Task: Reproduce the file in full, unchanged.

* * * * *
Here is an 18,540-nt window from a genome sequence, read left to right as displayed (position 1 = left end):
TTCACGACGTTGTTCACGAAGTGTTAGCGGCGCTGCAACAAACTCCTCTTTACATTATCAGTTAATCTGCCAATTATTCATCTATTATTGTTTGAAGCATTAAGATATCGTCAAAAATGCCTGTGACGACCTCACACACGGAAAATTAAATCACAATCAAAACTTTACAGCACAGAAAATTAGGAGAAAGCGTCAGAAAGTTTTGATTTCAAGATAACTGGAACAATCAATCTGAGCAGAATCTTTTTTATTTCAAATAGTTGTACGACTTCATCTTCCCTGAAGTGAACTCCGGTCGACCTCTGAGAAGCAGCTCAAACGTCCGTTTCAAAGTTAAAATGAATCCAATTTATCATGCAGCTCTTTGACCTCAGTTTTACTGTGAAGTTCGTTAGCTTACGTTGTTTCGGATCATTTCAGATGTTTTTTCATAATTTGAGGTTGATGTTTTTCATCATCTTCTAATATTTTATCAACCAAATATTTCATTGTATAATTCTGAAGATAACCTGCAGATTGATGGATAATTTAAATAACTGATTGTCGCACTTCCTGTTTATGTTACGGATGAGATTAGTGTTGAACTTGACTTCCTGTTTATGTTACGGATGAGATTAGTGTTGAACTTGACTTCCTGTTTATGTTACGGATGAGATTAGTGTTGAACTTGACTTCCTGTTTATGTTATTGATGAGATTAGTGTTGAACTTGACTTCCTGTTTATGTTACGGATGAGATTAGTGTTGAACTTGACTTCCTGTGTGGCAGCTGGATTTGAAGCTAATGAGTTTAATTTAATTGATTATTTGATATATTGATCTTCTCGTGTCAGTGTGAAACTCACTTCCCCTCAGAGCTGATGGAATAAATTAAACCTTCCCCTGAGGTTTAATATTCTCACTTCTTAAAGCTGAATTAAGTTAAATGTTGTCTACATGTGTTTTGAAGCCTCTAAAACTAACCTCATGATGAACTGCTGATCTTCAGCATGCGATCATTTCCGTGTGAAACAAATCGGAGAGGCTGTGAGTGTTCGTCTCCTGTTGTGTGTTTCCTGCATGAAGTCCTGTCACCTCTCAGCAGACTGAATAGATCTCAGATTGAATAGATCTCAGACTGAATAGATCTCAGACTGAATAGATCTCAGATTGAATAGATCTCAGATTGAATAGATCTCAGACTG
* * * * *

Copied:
Here is an 18,540-nt window from a genome sequence, read left to right as displayed (position 1 = left end):
TTCACGACGTTGTTCACGAAGTGTTAGCGGCGCTGCAACAAACTCCTCTTTACATTATCAGTTAATCTGCCAATTATTCATCTATTATTGTTTGAAGCATTAAGATATCGTCAAAAATGCCTGTGACGACCTCACACACGGAAAATTAAATCACAATCAAAACTTTACAGCACAGAAAATTAGGAGAAAGCGTCAGAAAGTTTTGATTTCAAGATAACTGGAACAATCAATCTGAGCAGAATCTTTTTTATTTCAAATAGTTGTACGACTTCATCTTCCCTGAAGTGAACTCCGGTCGACCTCTGAGAAGCAGCTCAAACGTCCGTTTCAAAGTTAAAATGAATCCAATTTATCATGCAGCTCTTTGACCTCAGTTTTACTGTGAAGTTCGTTAGCTTACGTTGTTTCGGATCATTTCAGATGTTTTTTCATAATTTGAGGTTGATGTTTTTCATCATCTTCTAATATTTTATCAACCAAATATTTCATTGTATAATTCTGAAGATAACCTGCAGATTGATGGATAATTTAAATAACTGATTGTCGCACTTCCTGTTTATGTTACGGATGAGATTAGTGTTGAACTTGACTTCCTGTTTATGTTACGGATGAGATTAGTGTTGAACTTGACTTCCTGTTTATGTTACGGATGAGATTAGTGTTGAACTTGACTTCCTGTTTATGTTATTGATGAGATTAGTGTTGAACTTGACTTCCTGTTTATGTTACGGATGAGATTAGTGTTGAACTTGACTTCCTGTGTGGCAGCTGGATTTGAAGCTAATGAGTTTAATTTAATTGATTATTTGATATATTGATCTTCTCGTGTCAGTGTGAAACTCACTTCCCCTCAGAGCTGATGGAATAAATTAAACCTTCCCCTGAGGTTTAATATTCTCACTTCTTAAAGCTGAATTAAGTTAAATGTTGTCTACATGTGTTTTGAAGCCTCTAAAACTAACCTCATGATGAACTGCTGATCTTCAGCATGCGATCATTTCCGTGTGAAACAAATCGGAGAGGCTGTGAGTGTTCGTCTCCTGTTGTGTGTTTCCTGCATGAAGTCCTGTCACCTCTCAGCAGACTGAATAGATCTCAGATTGAATAGATCTCAGACTGAATAGATCTCAGACTGAATAGATCTCAGATTGAATAGATCTCAGATTGAATAGATCTCAGACTG